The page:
The Washington State University Institutional Review Board approved the studies [Approval Numbers: 14185–005, 15110, 14183]. All participants provided informed consent by reading the written consent form and then clicking ‘I agree’ to indicate voluntary consent to participate. Participants were assured that their responses would be kept confidential. Only the principal investigator and co-investigator for the approved studies had access to the names of participants and the password-protected data files. All survey responses were identified with only a unique ID code. After providing informed consent, participants completed an online survey that contained the DFAQ-CU and was designed to assess correlates of cannabis use. Participation required approximately one hour, and participants were compensated with course credit.


A sample of 2,630 undergraduate students completed the DFAQ-CU. These participants were recruited from the Psychology Subject Pool at a major university in Washington State. This is a system that provides students, who are enrolled in eligible psychology courses, with the opportunity to participate in research studies for extra credit. They are able to choose from a large number of different studies to participate in. The study description and consent form indicated that the study was designed to assess various measures of cannabis consumption and correlates of cannabis use. Data collection took place between September 2015 and May 2016.

The 10-item deviant responding validity subscale of the Psychopathic Personality Inventory (PPI) [12] was interspersed throughout the surveys to detect random responders. In total 176 participants (7% of the sample) were deemed random responders and were excluded. An additional 392 participants (15% of the sample) were excluded because they had never used cannabis. The total eligible sample contained 2,062 cannabis users. A subset of the total sample, comprising 645 cannabis users, completed additional measures of cannabis and alcohol use described in the Measures section. This subset was also recruited from the Psychology Subject Pool. The basic demographic characteristics and cannabis use patterns of both samples are displayed in Table 1. As shown in this table, the characteristics of these two samples did not vary substantially.


The total sample completed a short demographics questionnaire, the PPI items, and the DFAQ-CU. We initially developed the 41-item DFAQ-CU to measure frequency, age of onset, and quantity of cannabis used. We designed 11 items to measure frequency, four items to measure age of onset, and nine items to measure quantity of cannabis use. Therefore, there were a total of 24 core items designed to measure these three aspects of cannabis use. The three subscales were constructed such that higher scores would indicate more frequent use, older age of onset, and higher quantity of use. The age of onset items probe for age of first use, age of regular cannabis use, age of daily or near daily cannabis use, and frequency of cannabis use before the age of 16. In an attempt to capture a regular pattern of use that is not heavy use, regular use is defined in the questionnaire as use of cannabis two or more times per month for six months or longer [13, 14, 15]. The age of 16 was targeted to be consistent with previous research that has defined early/adolescent onset use at this age [15, 16, 17]. The remaining items are used to establish skip logic and to screen and characterize the sample. These screening/characterization items are further described in the Discussion section. The complete revised inventory with response options and scoring information are provided in the S1 File.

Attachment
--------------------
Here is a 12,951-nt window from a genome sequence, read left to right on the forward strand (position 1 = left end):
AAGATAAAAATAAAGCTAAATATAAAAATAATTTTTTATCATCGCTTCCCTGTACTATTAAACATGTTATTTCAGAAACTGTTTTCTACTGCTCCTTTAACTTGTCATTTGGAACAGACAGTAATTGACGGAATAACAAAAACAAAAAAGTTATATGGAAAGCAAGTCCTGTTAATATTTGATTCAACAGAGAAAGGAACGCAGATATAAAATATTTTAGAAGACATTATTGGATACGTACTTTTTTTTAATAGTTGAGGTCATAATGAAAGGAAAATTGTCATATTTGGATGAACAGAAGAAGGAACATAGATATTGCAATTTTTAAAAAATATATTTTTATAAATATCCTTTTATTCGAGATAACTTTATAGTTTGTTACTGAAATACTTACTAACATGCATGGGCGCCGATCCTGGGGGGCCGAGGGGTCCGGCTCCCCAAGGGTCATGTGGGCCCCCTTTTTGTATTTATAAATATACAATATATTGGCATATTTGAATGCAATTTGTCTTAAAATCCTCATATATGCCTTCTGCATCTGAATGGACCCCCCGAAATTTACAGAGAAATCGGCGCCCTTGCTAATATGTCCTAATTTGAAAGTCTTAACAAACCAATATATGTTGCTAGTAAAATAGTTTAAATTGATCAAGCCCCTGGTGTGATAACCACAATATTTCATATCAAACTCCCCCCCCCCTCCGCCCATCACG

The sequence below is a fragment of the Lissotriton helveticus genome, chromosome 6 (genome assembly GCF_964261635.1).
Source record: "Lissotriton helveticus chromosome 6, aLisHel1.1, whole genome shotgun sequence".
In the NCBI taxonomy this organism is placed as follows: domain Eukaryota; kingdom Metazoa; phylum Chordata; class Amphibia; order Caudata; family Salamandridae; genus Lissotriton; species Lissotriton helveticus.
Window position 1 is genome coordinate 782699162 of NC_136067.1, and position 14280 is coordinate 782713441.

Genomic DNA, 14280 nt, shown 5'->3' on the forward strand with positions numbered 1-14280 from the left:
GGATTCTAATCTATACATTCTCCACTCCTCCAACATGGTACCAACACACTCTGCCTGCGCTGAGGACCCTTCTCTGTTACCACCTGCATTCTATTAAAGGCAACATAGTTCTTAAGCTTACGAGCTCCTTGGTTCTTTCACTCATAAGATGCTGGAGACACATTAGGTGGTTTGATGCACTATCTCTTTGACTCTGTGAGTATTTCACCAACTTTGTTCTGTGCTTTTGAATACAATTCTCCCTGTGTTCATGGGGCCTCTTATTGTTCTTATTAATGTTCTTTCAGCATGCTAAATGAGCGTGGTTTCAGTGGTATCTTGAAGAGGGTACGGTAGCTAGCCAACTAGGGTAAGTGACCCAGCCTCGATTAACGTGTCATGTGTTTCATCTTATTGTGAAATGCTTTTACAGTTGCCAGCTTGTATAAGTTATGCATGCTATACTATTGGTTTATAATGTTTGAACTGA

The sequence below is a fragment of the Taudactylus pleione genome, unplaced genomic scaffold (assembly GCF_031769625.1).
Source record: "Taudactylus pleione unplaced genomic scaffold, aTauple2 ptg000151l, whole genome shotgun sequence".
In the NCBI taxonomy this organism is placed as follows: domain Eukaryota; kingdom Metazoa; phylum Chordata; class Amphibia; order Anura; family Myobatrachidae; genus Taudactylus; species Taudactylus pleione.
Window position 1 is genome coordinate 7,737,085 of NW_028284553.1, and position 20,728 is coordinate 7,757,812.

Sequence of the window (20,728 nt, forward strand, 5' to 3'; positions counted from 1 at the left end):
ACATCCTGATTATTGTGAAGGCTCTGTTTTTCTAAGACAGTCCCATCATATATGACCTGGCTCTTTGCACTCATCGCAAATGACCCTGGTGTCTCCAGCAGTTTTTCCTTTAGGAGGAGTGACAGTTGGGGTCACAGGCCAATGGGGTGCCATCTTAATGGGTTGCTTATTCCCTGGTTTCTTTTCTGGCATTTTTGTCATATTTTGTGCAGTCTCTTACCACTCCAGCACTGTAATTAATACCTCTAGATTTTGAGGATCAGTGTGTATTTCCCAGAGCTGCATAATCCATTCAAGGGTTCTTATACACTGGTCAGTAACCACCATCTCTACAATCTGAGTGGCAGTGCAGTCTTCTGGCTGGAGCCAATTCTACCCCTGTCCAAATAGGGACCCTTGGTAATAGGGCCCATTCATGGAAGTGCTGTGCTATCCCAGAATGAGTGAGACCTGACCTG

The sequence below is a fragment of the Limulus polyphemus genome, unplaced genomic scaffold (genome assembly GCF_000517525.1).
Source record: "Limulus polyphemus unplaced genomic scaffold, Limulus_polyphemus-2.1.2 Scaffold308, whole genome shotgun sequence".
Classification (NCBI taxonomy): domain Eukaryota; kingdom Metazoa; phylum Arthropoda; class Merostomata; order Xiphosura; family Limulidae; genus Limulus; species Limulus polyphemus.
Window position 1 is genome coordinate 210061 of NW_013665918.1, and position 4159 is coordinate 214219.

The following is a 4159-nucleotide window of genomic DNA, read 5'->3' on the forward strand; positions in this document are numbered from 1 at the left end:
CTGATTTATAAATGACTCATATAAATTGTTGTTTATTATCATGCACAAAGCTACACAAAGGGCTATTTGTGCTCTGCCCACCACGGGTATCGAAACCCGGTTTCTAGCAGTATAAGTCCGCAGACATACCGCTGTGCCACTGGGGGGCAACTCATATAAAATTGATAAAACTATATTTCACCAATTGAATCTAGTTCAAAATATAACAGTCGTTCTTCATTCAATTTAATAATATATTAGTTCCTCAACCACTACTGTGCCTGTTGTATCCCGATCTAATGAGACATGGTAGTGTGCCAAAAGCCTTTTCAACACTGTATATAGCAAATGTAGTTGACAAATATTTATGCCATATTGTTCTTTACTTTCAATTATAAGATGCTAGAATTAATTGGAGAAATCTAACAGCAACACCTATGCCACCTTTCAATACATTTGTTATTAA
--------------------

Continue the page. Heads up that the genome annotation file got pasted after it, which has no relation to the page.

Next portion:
The subsample of 645 participants also completed an online self-report version of the TLFB for Marijuana [6] and the MSHQ [9]. Moreover, they completed the CAST [18], which measures risk of cannabis use disorder and dependence; the CUDIT-R [19], which measures cannabis misuse; the Marijuana Screening Inventory (MSI-X) [20], which measures adverse effects associated with cannabis use; the CUPIT [21], which measures risky and problematic cannabis use; and the Alcohol Use Disorder Identification Test (AUDIT) [22], which measures harmful alcohol use.

Data treatment and analysis

All variables were screened for univariate outliers, defined as scores falling more than 3.29 standard deviations from the mean, and the small number of outlying variables detected (< 1%) were replaced with a score equivalent to 3.29 standard deviations from the mean [23]. Due to the large number of analyses and the large sample size, a conservative alpha of .01 was used to determine statistical significance. All analyses were conducted using IBM SPSS 24. The complete dataset is provided in the S2 File.

Before factor analyzing the DFAQ-CU, we examined the sphericity of the 24-items to be included using the Kaiser-Meyer-Olkin (KMO) measure of sampling adequacy [24, 25] and Bartlett’s test of sphericity [26, 27]. Results revealed a KMO of 0.77, and Barlett’s test was significant, indicating that the items were appropriate to factor analyze [28].